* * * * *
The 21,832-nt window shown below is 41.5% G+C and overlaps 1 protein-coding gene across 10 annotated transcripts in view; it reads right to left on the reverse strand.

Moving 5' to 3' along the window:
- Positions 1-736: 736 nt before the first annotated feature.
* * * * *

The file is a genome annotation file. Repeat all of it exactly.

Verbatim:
The 21,832-nt window shown below is 41.5% G+C and overlaps 1 protein-coding gene across 10 annotated transcripts in view; it reads right to left on the reverse strand.

Moving 5' to 3' along the window:
- Positions 1-736: 736 nt before the first annotated feature.